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Understanding Intersectionality and Self-Advocacy

Learning from Disability Diva Donna Walton

Donna Walton and RespectAbility Fellows standing and seated in a posed photograph, smiling for the camera

Donna Walton with RespectAbility Fellows and Staff

Rockville, Md., June 12 – When Donna Walton walked into the RespectAbility office, she greeted us with a radiant smile and embraced me a warm hug. A champion for empowering women with disabilities, Walton brought an air of confidence and acceptance that could be felt by everyone in the room.

An engaging story-teller, Walton unfolded the obstacles she had to endure to become who she is today – a leader in the fight for the respect and dignity she believes all people deserve, especially African American women with disabilities. After losing her leg to osteogenic sarcoma in 1976, she described her need “to ensure that individuals like myself would not endure the trajectory of experiences I had lived.”

Walton is the president of LEGGTalk, Inc., which provides resources for individuals in transitional stages and strives to empower individuals to conquer their personal limitations and help them succeed. She also created the Divas With Disabilities Project, which has a goal of helping to shape the perception of what “disability” looks like by promoting women of color through various media platforms.

While explaining her work, she highlighted four main planes of her life that changed her life trajectory:


In her multi-published essay titled, “What’s a Leg Got to Do With It?”, Walton responds to society’s degradation of her identity as a woman due to her disability. She challenges the influence of negative stereotypes about women and their bodies. Walton has dedicated her life to combat what she calls the “negative socialization virus,” which describes the society’s misconceptions about women with disabilities.


Walton determined her target audience by highlighting a study that examined African Americans with disabilities, labeling a population that was subjected to under-education, less likely to be married or employed and more inclined to economic disadvantages.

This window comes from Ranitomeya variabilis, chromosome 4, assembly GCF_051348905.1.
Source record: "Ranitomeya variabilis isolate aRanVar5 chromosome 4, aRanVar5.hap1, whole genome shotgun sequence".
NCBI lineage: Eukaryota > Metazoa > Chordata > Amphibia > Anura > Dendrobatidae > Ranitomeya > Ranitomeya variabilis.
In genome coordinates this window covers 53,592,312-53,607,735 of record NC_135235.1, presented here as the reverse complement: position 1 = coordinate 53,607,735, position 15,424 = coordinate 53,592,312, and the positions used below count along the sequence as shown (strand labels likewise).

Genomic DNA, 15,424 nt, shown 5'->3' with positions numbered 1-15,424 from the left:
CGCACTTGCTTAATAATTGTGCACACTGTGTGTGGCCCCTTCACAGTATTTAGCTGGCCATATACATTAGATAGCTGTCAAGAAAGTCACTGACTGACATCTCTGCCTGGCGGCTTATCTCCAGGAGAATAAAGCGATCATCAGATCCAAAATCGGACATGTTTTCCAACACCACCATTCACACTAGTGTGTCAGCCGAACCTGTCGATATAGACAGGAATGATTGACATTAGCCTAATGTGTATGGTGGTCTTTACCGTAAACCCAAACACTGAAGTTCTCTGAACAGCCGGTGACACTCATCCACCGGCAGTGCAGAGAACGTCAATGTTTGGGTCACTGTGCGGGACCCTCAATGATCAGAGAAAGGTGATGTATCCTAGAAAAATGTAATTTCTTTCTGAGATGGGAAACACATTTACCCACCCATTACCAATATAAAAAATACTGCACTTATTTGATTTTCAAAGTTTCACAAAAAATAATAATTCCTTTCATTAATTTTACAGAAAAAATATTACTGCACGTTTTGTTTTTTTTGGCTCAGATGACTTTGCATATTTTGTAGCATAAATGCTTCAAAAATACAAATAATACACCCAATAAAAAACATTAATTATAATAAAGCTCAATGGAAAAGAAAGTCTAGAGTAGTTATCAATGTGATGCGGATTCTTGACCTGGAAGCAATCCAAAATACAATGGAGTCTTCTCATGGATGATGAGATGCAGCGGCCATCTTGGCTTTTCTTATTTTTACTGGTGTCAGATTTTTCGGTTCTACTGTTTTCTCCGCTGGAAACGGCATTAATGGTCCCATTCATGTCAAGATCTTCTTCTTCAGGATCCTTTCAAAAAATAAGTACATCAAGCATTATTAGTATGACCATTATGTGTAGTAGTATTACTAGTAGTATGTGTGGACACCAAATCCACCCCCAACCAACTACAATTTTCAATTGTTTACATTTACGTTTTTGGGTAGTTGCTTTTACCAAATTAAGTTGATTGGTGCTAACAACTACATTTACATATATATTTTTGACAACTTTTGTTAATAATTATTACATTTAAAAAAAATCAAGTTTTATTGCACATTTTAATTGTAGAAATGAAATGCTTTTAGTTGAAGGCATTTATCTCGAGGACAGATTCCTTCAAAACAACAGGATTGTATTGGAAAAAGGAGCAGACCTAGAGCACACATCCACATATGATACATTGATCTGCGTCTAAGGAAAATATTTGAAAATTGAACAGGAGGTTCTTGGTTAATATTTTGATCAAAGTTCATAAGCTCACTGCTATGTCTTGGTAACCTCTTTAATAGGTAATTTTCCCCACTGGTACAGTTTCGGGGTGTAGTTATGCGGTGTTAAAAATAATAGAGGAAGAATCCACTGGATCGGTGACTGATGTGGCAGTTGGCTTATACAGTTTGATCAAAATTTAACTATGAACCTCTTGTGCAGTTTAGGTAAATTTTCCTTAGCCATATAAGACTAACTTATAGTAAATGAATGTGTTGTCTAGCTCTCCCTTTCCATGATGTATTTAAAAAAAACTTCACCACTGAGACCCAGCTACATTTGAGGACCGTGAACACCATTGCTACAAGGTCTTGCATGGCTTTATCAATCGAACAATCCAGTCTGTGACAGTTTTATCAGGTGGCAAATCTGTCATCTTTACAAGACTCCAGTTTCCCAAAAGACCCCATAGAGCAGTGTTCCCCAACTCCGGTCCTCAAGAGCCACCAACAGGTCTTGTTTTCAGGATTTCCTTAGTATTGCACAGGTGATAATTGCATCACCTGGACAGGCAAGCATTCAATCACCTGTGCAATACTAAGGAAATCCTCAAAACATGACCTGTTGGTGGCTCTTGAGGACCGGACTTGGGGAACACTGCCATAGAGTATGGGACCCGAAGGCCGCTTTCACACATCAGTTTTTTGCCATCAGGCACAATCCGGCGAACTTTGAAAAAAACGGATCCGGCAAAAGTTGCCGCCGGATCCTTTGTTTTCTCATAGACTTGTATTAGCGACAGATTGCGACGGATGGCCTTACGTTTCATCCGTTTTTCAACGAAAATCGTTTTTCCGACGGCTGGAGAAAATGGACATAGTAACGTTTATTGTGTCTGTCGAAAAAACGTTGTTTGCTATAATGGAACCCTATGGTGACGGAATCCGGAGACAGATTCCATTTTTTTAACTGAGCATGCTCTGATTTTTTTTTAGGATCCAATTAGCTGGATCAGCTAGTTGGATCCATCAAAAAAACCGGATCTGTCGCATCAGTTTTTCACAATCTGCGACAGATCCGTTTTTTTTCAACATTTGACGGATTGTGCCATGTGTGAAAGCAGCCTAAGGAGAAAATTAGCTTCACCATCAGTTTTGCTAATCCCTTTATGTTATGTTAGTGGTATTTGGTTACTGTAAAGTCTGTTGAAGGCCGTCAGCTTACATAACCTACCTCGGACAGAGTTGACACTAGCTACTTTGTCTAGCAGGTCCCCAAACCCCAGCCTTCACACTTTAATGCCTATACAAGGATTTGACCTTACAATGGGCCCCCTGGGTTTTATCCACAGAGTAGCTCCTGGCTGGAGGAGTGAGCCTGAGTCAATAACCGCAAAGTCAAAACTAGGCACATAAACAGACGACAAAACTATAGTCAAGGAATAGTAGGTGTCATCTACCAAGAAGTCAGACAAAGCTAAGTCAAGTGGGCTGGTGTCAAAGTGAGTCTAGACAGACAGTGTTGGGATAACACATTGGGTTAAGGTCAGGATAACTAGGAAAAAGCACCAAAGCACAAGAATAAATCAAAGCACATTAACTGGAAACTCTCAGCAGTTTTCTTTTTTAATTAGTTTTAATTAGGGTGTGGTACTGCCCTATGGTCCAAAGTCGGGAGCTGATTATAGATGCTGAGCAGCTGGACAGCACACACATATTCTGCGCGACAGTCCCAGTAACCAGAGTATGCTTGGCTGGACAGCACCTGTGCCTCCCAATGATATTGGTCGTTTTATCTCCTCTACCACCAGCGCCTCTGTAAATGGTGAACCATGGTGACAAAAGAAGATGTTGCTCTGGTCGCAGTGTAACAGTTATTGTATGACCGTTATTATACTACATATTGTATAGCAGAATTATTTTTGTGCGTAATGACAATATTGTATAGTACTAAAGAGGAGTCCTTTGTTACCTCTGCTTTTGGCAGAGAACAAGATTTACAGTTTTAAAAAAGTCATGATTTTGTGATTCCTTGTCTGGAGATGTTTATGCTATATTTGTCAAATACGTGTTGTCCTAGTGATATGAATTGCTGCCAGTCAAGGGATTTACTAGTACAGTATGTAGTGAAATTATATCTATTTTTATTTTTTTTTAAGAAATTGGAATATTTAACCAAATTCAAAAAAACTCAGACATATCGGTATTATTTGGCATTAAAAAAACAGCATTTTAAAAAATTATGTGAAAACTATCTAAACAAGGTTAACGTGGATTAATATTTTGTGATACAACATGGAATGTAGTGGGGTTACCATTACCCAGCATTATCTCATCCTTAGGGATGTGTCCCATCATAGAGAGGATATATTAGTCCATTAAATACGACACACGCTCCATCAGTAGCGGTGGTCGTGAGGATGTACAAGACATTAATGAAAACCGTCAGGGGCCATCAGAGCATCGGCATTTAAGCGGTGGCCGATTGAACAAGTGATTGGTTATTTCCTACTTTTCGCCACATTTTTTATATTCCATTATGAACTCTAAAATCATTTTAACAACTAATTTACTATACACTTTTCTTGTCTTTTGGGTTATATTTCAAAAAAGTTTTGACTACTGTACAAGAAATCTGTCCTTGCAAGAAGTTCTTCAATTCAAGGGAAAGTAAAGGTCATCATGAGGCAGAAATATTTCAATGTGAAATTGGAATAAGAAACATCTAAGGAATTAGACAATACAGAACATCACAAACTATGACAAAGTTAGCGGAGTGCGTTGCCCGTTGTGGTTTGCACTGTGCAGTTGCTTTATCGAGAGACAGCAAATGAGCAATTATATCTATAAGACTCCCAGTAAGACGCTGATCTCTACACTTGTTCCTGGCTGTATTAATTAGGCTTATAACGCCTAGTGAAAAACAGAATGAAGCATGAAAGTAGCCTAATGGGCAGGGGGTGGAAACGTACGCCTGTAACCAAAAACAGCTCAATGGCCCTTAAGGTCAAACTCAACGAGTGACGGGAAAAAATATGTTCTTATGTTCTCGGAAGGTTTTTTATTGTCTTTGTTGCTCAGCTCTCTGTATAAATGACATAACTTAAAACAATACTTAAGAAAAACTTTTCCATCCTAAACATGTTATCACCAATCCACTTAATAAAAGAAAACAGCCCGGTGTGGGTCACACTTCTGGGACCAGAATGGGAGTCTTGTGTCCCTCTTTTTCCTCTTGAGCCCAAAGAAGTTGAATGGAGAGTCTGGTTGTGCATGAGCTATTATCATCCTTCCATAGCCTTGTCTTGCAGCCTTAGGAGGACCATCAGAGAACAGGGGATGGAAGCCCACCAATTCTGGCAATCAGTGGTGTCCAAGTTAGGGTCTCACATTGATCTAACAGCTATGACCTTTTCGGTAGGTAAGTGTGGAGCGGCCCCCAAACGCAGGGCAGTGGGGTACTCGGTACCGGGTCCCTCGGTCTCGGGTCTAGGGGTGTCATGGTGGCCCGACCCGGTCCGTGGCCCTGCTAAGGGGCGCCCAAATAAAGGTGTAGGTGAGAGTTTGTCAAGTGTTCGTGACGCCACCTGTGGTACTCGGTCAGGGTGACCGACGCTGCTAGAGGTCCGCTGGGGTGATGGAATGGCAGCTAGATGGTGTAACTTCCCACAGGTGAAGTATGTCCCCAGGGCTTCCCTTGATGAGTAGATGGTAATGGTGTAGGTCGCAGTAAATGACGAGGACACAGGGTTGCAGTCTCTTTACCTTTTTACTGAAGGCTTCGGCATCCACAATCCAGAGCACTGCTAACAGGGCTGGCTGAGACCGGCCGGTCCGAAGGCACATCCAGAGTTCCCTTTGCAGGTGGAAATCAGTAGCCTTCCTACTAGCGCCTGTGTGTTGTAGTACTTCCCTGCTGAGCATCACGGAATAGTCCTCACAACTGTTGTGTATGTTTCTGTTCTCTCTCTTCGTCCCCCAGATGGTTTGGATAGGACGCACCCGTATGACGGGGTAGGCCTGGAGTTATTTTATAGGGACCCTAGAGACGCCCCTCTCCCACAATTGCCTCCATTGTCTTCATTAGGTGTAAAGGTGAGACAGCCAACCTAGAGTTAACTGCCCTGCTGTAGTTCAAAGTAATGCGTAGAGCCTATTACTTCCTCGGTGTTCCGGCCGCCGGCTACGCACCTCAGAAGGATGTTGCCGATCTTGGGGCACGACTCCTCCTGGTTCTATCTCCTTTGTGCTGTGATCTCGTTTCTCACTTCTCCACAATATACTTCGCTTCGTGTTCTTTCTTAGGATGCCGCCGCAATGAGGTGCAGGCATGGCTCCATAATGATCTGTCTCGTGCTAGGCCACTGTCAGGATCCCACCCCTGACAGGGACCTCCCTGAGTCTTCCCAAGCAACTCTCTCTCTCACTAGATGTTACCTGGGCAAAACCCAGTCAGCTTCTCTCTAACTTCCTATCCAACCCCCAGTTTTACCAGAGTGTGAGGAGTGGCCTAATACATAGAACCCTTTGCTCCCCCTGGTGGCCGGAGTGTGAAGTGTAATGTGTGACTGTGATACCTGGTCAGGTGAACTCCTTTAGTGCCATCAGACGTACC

As a student and teacher, she used her experiences to internalize and own her disability so it would not be her sole narrative or interfere with her goals and aspirations. She continues to work in dispelling stigmas.

Standard of Beauty:

Walton also addressed the misunderstanding of the coexistence of beauty and disabilities. As an African American woman with a disability, fitting into society’s “standard of beauty” was a difficult goal. “Other people’s perspectives had an impact on me and made me feel marginalized,” she said. Walton’s Divas With Disabilities Project, therefore, provides resources for women with disabilities; it connects them with global community to address intersectionality and inclusivity.

Walton’s parting advice was powerful: “Use every opportunity to advocate and educate others about disabilities and reflect personally on diversity and the intersection of your own identities.”


RespectAbility is a nonprofit organization fighting stigmas and advancing opportunities for and with people with disabilities. Learn more about the National Leadership Program and apply for the next cohort! Contact [email protected] for more information.



Meet the Author

Ana Song

Ana (Hee Jae) Song is a Policy Fellow. She is a rising senior at Villanova University. After being diagnosed with bipolar disorder, her experience sparked a commitment for promoting education about mental health to end stigmas and inform people about psychological disorders.

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